Nolan: I would add that build-to-rent single family developments are desirable to investors because homeownership rates continue to decline and so the investors are very focused on providing this type of rental housing to today’s discerning renter. Acquiring or developing the build-to-rent product is just more efficient and easier to manage, versus acquiring the existing product and trying to position it for rental.
With institutional investors, it’s still a very small segment of the market—about 2% of institutional investors are invested in all types of the single-family rental product to date, and you’ll see them build and acquire more rental product as opposed to trying to amass large scale with housing that requires repositioning.
Forrester: You’re seeing announcements coming out more frequently that larger players are getting into this space from a development standpoint, building scale as best they can, and I think we’re just beginning to see how that’s going to play out.
Q: Also, when Invitation Homes and American Homes 4 Rent were acquiring homes after the GFC and repositioning them for rental, they were acquiring many of them out of foreclosure, meaning a very low cost basis. With housing prices the way they are now, that’s not going to be the case.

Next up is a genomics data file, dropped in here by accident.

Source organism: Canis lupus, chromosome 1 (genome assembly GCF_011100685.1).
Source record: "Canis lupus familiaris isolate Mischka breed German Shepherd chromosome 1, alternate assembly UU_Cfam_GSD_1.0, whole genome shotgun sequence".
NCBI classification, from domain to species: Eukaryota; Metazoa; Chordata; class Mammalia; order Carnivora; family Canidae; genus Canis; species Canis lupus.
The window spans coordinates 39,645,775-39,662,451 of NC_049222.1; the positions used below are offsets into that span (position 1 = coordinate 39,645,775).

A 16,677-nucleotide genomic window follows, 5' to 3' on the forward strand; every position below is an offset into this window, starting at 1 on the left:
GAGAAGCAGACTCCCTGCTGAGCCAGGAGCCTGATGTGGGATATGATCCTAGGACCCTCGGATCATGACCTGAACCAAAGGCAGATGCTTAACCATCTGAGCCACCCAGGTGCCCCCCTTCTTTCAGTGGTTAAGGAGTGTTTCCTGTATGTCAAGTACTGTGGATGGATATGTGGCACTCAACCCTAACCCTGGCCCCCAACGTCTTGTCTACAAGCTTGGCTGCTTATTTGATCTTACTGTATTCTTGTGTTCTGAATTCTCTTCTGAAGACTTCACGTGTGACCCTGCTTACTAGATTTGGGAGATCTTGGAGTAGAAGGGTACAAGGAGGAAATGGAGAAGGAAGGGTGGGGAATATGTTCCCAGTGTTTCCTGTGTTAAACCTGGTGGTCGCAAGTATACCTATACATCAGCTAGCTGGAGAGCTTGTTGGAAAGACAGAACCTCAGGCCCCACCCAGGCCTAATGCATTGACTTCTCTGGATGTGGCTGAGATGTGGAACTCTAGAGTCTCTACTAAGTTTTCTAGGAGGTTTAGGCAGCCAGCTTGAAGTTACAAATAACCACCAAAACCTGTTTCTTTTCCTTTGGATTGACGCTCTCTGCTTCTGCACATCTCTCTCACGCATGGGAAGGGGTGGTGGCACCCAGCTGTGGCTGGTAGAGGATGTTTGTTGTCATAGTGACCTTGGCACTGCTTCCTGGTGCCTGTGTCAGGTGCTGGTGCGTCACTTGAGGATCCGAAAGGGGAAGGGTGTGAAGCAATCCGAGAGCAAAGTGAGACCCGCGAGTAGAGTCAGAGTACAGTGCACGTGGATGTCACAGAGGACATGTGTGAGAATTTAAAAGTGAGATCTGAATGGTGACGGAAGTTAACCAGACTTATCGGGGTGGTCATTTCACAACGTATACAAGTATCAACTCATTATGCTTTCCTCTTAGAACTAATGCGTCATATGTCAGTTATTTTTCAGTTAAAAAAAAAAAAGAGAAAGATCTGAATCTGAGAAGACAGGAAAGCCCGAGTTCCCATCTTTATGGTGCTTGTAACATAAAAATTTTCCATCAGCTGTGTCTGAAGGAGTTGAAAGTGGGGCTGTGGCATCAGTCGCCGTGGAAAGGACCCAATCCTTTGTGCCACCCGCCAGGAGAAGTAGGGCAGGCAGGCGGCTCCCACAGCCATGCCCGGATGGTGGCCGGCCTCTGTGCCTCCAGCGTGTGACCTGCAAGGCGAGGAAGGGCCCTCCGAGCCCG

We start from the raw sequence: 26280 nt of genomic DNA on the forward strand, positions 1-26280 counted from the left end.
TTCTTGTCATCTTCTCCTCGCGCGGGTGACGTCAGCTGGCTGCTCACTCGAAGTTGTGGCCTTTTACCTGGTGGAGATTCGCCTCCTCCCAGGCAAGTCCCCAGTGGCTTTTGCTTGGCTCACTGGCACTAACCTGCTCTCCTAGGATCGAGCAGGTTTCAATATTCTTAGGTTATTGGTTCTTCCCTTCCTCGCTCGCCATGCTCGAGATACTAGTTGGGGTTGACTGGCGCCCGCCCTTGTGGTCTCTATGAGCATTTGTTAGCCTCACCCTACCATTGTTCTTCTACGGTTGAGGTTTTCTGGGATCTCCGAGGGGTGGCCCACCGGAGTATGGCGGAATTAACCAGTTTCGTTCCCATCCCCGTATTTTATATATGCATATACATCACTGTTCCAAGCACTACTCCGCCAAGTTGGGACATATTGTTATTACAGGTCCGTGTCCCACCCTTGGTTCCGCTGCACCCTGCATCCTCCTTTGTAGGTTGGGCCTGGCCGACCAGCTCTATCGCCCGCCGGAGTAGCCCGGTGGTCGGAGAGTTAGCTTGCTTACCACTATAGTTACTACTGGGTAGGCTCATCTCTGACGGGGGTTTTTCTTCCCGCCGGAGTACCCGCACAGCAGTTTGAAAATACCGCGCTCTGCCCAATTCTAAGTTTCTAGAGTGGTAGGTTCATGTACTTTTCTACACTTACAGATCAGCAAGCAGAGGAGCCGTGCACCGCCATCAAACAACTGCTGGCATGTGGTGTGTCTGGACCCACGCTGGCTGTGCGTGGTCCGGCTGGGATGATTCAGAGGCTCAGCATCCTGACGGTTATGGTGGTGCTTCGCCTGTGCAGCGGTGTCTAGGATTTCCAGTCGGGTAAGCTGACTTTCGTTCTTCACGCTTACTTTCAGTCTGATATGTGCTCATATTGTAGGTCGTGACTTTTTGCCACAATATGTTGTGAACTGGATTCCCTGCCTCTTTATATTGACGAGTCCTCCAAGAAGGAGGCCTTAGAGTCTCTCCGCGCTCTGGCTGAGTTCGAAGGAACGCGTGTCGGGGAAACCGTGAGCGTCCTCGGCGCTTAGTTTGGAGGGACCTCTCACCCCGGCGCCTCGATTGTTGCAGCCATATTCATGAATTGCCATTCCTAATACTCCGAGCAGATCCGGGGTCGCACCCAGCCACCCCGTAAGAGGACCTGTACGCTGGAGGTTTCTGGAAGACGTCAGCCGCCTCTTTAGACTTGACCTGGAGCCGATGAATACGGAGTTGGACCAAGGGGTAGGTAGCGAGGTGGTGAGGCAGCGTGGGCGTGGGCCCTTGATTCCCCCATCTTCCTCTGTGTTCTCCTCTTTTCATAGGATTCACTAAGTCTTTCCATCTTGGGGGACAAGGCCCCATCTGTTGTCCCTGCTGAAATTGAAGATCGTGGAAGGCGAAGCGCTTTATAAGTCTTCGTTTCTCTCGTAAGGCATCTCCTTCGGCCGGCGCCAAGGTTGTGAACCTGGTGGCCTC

Nolan: I agree. I think that’s going to be a smaller segment of the market than the build-to-rent. It’s hard to amass scale, and they were able to do it at a time when the market wasn’t nearly as strong. But as things continue to strengthen and economic conditions continue to improve, that’s just going to be harder and harder.
Q: Are there different price points in build-to-rent? Workforce housing, for example?
Forrester: I haven’t seen any workforce product in build-to-rent. Most of the newer developments are geared toward the tenant who is, if anything paying, more in rent than a traditional newbuilding next door. It’s an untapped market, and it’s the cost to build. Land’s getting more expensive. I’m sure there’s a need for this at the lower level, but I haven’t seen it so far.
Nolan: I would agree. These are more affluent renters who are choosing to rent versus own, but there are growing concerns nationally that these middle-income families are unable to find housing at prices they can afford. It’s a concern that needs to be addressed, but right now that’s not the current renter profile.
Q: In working with SFR investors, is the Berkadia team finding that they’re pretty familiar with the category or do you need to provide a fair amount of guidance?
Forrester: I would say it’s a lot easier story to tell now than it was two or three years ago. We were marketing a property about two and a half years go, and an institutional client who I know took a look at it. I met him at the property; he drives up, and sees a swimming pool and a rental office and there’s no other common area. He gets out of the car and says, “Mark, why am I here? You’re wasting my time; I thought you knew what I wanted to buy.” I said, “Do me a favor. You’re here; let’s go look.” As soon as he got inside the home, he got it. On the way out, he said, “I totally understand how it is now, but I can’t sell it to my investment committee.”